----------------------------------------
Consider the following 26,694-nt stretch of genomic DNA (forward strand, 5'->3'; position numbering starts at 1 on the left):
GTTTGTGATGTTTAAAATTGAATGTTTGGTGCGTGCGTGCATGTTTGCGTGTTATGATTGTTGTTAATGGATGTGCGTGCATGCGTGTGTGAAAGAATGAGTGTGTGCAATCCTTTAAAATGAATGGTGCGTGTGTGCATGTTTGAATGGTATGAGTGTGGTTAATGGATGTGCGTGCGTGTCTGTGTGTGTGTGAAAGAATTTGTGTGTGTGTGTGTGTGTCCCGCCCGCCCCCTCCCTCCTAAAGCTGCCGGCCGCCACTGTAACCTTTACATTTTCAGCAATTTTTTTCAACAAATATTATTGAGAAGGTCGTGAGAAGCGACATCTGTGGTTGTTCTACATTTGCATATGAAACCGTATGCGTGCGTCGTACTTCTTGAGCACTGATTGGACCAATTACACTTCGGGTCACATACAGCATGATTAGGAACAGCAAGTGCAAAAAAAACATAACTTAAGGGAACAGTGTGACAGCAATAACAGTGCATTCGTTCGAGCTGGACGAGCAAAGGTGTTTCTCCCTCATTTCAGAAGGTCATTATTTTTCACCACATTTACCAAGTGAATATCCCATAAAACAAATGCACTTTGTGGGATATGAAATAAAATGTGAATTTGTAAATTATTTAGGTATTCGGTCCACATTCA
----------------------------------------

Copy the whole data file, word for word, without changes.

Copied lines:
Consider the following 26,694-nt stretch of genomic DNA (forward strand, 5'->3'; position numbering starts at 1 on the left):
GTTTGTGATGTTTAAAATTGAATGTTTGGTGCGTGCGTGCATGTTTGCGTGTTATGATTGTTGTTAATGGATGTGCGTGCATGCGTGTGTGAAAGAATGAGTGTGTGCAATCCTTTAAAATGAATGGTGCGTGTGTGCATGTTTGAATGGTATGAGTGTGGTTAATGGATGTGCGTGCGTGTCTGTGTGTGTGTGAAAGAATTTGTGTGTGTGTGTGTGTGTCCCGCCCGCCCCCTCCCTCCTAAAGCTGCCGGCCGCCACTGTAACCTTTACATTTTCAGCAATTTTTTTCAACAAATATTATTGAGAAGGTCGTGAGAAGCGACATCTGTGGTTGTTCTACATTTGCATATGAAACCGTATGCGTGCGTCGTACTTCTTGAGCACTGATTGGACCAATTACACTTCGGGTCACATACAGCATGATTAGGAACAGCAAGTGCAAAAAAAACATAACTTAAGGGAACAGTGTGACAGCAATAACAGTGCATTCGTTCGAGCTGGACGAGCAAAGGTGTTTCTCCCTCATTTCAGAAGGTCATTATTTTTCACCACATTTACCAAGTGAATATCCCATAAAACAAATGCACTTTGTGGGATATGAAATAAAATGTGAATTTGTAAATTATTTAGGTATTCGGTCCACATTCA